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STANDUP Advice: Fundamental Indexing

John J. De Goey, CFP
0 Comments|August 31, 2007

New passive investments with unbundled fee structure are a step in the right direction.
New passive investments with unbundled fee structure are a step in the right direction.

Most people have come to recognize that passive investment products are by no means homogeneous. The core belief of all passive investments is that markets are highly efficient. Note that markets needn't be totally efficient for passive products to work. All that's required is that markets be sufficiently efficient that it would be considered improbable to reliably outperform them using fundamental and technical analysis. That's where opinions begin to differ. There are a few variations on how to build a better passive investment product.

The standard way is to buy a basket of market weighted securities that are considered to be a reasonable proxy for "the market." This method is probably most appropriate for people who want to keep costs as low as possible and who want to track widely-cited investable benchmarks in their investing.

A second method might be called "equilibrium investing." This is the method that uses scientific research to show that there are dimensions of risk and reward. Proponents correspondingly use investment products that aim to efficiently capture the return premia that are associated with higher degrees of risk (e.g. value stocks and small company stocks).

Over the past few years, a third method has gained a strong following in the investment community. It is known as fundamental indexing. Like equilibrium investing, fundamental indexing aims to improve on the limitations of a naive market-weighted index. By focusing on a few fundamental factors, researchers have shown how they can place less emphasis on overvalued securities, calculate fair values based on fundamentals, limit volatility and reduce the impact of stock market bubbles.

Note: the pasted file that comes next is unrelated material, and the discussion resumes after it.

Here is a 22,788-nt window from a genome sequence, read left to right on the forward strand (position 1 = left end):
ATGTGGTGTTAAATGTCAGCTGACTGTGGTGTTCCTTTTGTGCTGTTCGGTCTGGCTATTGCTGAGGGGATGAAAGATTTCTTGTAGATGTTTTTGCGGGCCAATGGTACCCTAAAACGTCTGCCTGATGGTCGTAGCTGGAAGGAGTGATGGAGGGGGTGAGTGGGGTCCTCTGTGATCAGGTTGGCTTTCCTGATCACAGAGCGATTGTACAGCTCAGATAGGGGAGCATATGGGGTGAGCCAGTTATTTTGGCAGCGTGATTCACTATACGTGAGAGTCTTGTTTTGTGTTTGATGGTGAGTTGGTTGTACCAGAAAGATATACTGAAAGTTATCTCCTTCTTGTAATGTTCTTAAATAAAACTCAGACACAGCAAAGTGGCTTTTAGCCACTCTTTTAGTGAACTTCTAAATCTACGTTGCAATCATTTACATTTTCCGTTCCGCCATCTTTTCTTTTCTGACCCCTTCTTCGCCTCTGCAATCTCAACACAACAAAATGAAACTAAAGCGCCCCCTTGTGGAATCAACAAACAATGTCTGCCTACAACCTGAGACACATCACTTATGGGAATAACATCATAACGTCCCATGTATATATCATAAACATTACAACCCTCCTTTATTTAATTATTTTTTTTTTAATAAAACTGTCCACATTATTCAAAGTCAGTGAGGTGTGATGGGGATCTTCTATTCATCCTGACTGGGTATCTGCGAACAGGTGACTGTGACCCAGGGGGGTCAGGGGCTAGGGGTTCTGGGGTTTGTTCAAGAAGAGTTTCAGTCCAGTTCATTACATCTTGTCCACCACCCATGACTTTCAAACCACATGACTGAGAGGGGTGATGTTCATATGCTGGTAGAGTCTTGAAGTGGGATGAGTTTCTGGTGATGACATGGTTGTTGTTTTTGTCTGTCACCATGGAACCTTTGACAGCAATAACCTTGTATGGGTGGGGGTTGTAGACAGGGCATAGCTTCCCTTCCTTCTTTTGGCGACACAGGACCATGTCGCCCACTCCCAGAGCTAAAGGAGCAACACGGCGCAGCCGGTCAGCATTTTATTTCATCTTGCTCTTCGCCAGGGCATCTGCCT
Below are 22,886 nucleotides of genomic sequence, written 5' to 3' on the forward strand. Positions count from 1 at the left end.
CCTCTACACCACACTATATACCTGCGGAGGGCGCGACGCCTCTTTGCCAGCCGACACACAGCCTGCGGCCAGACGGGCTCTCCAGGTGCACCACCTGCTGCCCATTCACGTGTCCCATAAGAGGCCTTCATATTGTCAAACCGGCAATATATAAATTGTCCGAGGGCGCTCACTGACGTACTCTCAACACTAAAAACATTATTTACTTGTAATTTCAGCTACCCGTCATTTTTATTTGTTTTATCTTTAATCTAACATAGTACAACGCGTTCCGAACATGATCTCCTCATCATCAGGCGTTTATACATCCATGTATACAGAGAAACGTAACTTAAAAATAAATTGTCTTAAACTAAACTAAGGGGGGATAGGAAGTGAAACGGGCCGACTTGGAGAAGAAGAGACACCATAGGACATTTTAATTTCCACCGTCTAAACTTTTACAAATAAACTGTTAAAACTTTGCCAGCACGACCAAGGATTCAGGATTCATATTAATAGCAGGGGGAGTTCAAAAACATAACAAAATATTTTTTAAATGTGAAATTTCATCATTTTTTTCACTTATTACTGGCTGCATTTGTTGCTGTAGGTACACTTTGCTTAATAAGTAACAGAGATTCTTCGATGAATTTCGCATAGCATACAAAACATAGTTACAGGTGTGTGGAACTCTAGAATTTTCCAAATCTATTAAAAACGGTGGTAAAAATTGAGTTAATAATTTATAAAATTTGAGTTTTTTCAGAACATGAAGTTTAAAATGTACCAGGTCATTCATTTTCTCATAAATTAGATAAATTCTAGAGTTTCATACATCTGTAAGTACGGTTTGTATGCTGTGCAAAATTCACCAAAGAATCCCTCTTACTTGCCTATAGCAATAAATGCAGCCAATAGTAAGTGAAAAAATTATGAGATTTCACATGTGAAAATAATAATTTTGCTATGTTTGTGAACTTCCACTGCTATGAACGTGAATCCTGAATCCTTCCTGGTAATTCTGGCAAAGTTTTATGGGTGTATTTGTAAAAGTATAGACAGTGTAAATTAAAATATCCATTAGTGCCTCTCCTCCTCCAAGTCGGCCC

The fundamental factors used include: book value, dividends, cash flow, earnings and sales- all things that are less likely to be mispriced in the first place. In the past couple of years, two companies have set up shop to bring fundamental-index type products to Canada. The first company was Claymore, on the ETF side. The most recent entrant is Pro-Financial, a company that holds the exclusive distribution rights for fundamental index products in Canada.

With headquarters in Oakville, Ontario, Pro-Financial has released a number of low-cost mutual funds based on the principles of fundamental indexing. It is their mission to bring fundamental indexing into the mainstream in Canada. To date, research seems to suggest that returns are higher and volatility lower than for products using the traditional capitalization-weighted index approach. For more information on the company and its process, please visit

Compared to conventional index products, MERs (management expense ratios) are slightly higher. Compared to standard mutual funds (the real target), MERs are decidedly lower. The real opportunity here is for investors to switch out of high cost, actively managed mutual funds into lower cost fundamental index products. The kicker is that Pro-Financial's mutual funds are available in both a bundled (i.e. trailing commission included) and unbundled format. To my mind, this is a crucial wrinkle.

Research the world over has shown that advisors have compensation-related biases. In other words, advisors might resist recommending superior products because they do not have an embedded compensation component. Many "old school" advisors are notoriously reticent to give their clients a direct bill, preferring to perpetuate the myth that professional financial advice is free.

The revolution has begun. It might take a generation or more, but there is no doubt in my mind that more sensible investment products are soon to be embraced by a wide swath of the general population.

John J. De Goey, CFP is a Senior Financial Advisor with Burgeonvest Securities Limited (BSL) and author of The Professional Financial Advisor II. The views expressed are not necessarily shared by BSL.

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